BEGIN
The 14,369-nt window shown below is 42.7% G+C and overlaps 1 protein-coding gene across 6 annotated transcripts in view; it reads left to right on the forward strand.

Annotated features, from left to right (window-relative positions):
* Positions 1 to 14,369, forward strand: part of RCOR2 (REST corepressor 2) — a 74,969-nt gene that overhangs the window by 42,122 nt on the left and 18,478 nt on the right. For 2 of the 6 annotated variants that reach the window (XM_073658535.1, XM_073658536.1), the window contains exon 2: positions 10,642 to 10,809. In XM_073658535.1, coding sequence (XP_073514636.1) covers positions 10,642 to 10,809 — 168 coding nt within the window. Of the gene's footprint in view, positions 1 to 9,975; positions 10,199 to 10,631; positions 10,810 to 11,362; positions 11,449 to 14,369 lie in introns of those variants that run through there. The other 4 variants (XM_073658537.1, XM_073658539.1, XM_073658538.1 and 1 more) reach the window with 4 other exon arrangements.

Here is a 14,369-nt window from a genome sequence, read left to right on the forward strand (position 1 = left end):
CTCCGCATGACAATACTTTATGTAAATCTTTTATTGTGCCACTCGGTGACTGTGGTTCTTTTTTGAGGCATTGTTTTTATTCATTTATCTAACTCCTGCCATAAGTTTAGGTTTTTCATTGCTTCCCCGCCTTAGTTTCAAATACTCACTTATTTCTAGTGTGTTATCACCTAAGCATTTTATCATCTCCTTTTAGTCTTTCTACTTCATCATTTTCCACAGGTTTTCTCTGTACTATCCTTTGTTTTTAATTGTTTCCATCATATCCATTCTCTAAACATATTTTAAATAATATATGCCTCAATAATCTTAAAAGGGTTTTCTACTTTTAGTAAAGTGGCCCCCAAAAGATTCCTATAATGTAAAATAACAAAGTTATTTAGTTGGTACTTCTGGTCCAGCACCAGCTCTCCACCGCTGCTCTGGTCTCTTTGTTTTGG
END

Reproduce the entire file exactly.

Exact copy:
The 14,369-nt window shown below is 42.7% G+C and overlaps 1 protein-coding gene across 6 annotated transcripts in view; it reads left to right on the forward strand.

Annotated features, from left to right (window-relative positions):
* Positions 1 to 14,369, forward strand: part of RCOR2 (REST corepressor 2) — a 74,969-nt gene that overhangs the window by 42,122 nt on the left and 18,478 nt on the right. For 2 of the 6 annotated variants that reach the window (XM_073658535.1, XM_073658536.1), the window contains exon 2: positions 10,642 to 10,809. In XM_073658535.1, coding sequence (XP_073514636.1) covers positions 10,642 to 10,809 — 168 coding nt within the window. Of the gene's footprint in view, positions 1 to 9,975; positions 10,199 to 10,631; positions 10,810 to 11,362; positions 11,449 to 14,369 lie in introns of those variants that run through there. The other 4 variants (XM_073658537.1, XM_073658539.1, XM_073658538.1 and 1 more) reach the window with 4 other exon arrangements.

Here is a 14,369-nt window from a genome sequence, read left to right on the forward strand (position 1 = left end):
CTCCGCATGACAATACTTTATGTAAATCTTTTATTGTGCCACTCGGTGACTGTGGTTCTTTTTTGAGGCATTGTTTTTATTCATTTATCTAACTCCTGCCATAAGTTTAGGTTTTTCATTGCTTCCCCGCCTTAGTTTCAAATACTCACTTATTTCTAGTGTGTTATCACCTAAGCATTTTATCATCTCCTTTTAGTCTTTCTACTTCATCATTTTCCACAGGTTTTCTCTGTACTATCCTTTGTTTTTAATTGTTTCCATCATATCCATTCTCTAAACATATTTTAAATAATATATGCCTCAATAATCTTAAAAGGGTTTTCTACTTTTAGTAAAGTGGCCCCCAAAAGATTCCTATAATGTAAAATAACAAAGTTATTTAGTTGGTACTTCTGGTCCAGCACCAGCTCTCCACCGCTGCTCTGGTCTCTTTGTTTTGG